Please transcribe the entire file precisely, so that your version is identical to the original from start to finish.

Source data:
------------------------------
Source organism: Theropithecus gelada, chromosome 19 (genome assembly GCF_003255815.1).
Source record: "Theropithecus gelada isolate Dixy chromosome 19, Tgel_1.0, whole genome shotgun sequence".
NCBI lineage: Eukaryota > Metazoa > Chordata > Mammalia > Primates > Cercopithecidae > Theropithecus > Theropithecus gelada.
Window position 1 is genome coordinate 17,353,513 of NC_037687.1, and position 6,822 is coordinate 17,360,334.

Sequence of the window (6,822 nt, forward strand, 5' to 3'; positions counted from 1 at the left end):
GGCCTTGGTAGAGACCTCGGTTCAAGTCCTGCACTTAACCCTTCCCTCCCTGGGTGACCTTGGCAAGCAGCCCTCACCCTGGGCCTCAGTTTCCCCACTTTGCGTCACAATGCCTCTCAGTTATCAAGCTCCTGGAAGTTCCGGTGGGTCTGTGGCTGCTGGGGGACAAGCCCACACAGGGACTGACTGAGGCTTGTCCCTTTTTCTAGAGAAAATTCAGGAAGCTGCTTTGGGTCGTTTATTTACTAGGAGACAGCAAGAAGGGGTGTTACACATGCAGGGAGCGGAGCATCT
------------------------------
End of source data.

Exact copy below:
Source organism: Theropithecus gelada, chromosome 19 (genome assembly GCF_003255815.1).
Source record: "Theropithecus gelada isolate Dixy chromosome 19, Tgel_1.0, whole genome shotgun sequence".
NCBI lineage: Eukaryota > Metazoa > Chordata > Mammalia > Primates > Cercopithecidae > Theropithecus > Theropithecus gelada.
Window position 1 is genome coordinate 17,353,513 of NC_037687.1, and position 6,822 is coordinate 17,360,334.

Sequence of the window (6,822 nt, forward strand, 5' to 3'; positions counted from 1 at the left end):
GGCCTTGGTAGAGACCTCGGTTCAAGTCCTGCACTTAACCCTTCCCTCCCTGGGTGACCTTGGCAAGCAGCCCTCACCCTGGGCCTCAGTTTCCCCACTTTGCGTCACAATGCCTCTCAGTTATCAAGCTCCTGGAAGTTCCGGTGGGTCTGTGGCTGCTGGGGGACAAGCCCACACAGGGACTGACTGAGGCTTGTCCCTTTTTCTAGAGAAAATTCAGGAAGCTGCTTTGGGTCGTTTATTTACTAGGAGACAGCAAGAAGGGGTGTTACACATGCAGGGAGCGGAGCATCT